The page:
The word is used only once in the New Testament. And this morning it jumped off the page as I read it in Acts. A term I recall hearing more frequently 30 or 40 years ago, when I was a newer believer. Don’t really know when it faded from use, but I think it has. I’m guessing the word wouldn’t land on the modern ear very well. I’m thinking that whatever defines “politically correct” would filter out this way of talking about those who have been saved by faith alone in Christ alone. But it is a biblical term. And an accurate term. And maybe, if we used it more, a helpful term in reminding ourselves of who we are and, perhaps, how we should continue to be.
In Acts 15 those who wanted to attach circumcision to faith as the way of salvation are confronted by Paul and Barnabas. After “no small dissension and debate with them,” Paul and Barnabas decide to go meet with the apostles and elders in Jerusalem to settle the matter. And the Holy Spirit moves Luke, the author of Acts, to write this:
So, being sent on their way by the church, they passed through both Phoenicia and Samaria, describing in detail the conversion of the Gentiles, and brought great joy to all the brothers.
(Acts 15:3 ESV)
Did you see it? Know what word I’m talking about? If not have a look again before reading on.
As Paul and Barnabas traveled to Jerusalem, as they were hosted by churches and groups of believers along the way, they described in detail the conversion of the Gentiles.
Conversion. When’s the last time you heard someone refer to becoming a Christian like that? We’ve believed. We’ve come to Christ. We’ve accepted Jesus. We’ve been born again (but even that’s less popular today). But we were converted? Not used that much I’m thinking.
Or, we’ll call ourselves a believer, a follower, or a disciple. But when’s the last time I said I was a convert?
Not to make a big deal out of something that isn’t. But as I chew on the conversion of the Gentiles I can’t help but think it’s an important way of describing ourselves that shouldn’t be dropped from the multi-faceted portrayal of what it means to be in Christ.
While the word “conversion” is only used once, its root is far more common and used far more frequently. It’s the verb to turn. As in, to turn to God. That’s what salvation is, it’s the turning.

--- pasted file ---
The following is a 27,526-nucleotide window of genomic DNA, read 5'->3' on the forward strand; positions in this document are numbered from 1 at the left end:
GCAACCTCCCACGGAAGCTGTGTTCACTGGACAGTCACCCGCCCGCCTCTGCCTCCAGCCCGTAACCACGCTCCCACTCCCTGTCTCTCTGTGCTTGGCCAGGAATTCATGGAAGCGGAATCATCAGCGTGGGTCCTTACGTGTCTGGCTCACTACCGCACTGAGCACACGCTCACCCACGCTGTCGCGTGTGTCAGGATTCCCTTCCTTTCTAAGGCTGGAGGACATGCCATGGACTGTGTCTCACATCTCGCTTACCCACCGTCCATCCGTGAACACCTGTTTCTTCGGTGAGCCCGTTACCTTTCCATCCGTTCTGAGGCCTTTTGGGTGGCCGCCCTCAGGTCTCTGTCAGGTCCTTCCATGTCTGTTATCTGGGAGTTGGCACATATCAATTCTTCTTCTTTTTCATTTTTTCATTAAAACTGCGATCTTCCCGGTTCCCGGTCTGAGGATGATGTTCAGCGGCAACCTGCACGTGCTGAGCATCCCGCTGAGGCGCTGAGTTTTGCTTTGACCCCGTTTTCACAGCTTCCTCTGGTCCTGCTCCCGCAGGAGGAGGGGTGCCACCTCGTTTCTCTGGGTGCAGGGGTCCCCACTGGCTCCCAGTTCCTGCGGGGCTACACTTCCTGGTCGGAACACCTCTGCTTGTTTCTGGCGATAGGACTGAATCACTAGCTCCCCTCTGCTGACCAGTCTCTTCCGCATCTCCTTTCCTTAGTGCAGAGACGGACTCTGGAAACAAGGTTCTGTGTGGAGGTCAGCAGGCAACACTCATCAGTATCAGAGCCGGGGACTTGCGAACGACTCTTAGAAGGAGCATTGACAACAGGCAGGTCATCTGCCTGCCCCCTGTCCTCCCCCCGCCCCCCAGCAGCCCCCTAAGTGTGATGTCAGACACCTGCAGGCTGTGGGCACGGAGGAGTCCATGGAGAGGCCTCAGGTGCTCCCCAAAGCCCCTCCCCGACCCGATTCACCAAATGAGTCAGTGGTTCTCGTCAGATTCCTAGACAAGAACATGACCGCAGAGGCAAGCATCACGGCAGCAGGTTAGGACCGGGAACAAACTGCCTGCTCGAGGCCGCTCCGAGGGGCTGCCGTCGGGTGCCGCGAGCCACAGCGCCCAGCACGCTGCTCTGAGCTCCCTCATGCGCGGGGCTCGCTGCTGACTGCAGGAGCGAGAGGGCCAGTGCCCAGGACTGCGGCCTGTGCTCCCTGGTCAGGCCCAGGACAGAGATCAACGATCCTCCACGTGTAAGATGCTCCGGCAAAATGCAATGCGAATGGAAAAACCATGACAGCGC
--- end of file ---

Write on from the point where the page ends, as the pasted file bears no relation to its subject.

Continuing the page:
And you read of the turning, again and again in the book of Acts. Peter calling upon his fellow Jews to “repent therefore, and turn again, that your sins may be blotted out” (Acts 3:19). In Lydda, when the people heard the gospel preached and saw a paralyzed man healed, “they turned to the Lord” (Acts 9:35). In Lystra, where Paul and Barnabas were mistaken for gods to be worshiped because of the miracles that accompanied their message, Paul declares, “Men, why are you doing these things? We also are men, of like nature with you, and we bring you good news, that you should turn from these vain things to a living God, who made the heaven and the earth and the sea and all that is in them” (Acts 14:15).
Isn’t that at the heart of our salvation? Having once pursued the vain things of this world, we’ve done an about face and now seek first the kingdom of a living God? We’ve experienced a conversion. We’ve known the turning.
But perhaps, because we’ve lost the language, we’ve forgotten that we are called to be people who are to walk in a direction 180 degrees to the world which woos us to be more and more conformed to it. Called to be people who pivot on our heels, by the power of the Spirit in us, when the flesh lures us to follow its sensual leading. Called to be a people who give our back to the tempter and the accuser when he says, “Why even keep trying? Follow me.”
By God’s saving grace, because of the finished work of the cross, by the power of Christ’s resurrected life, through faith we are a people of conversion. People who have known the turning.
May we continue in the turning. Walking in a manner worthy of our calling (Eph. 4:1). Returning when needed, confessing our sin, knowing that He is faithful and just to forgive us our sins and cleanse us from all unrighteousness (1John 1:9). That we might be a source of great joy to heavenly realms as they recount too the conversion of the Gentiles.
Because of grace. For His glory.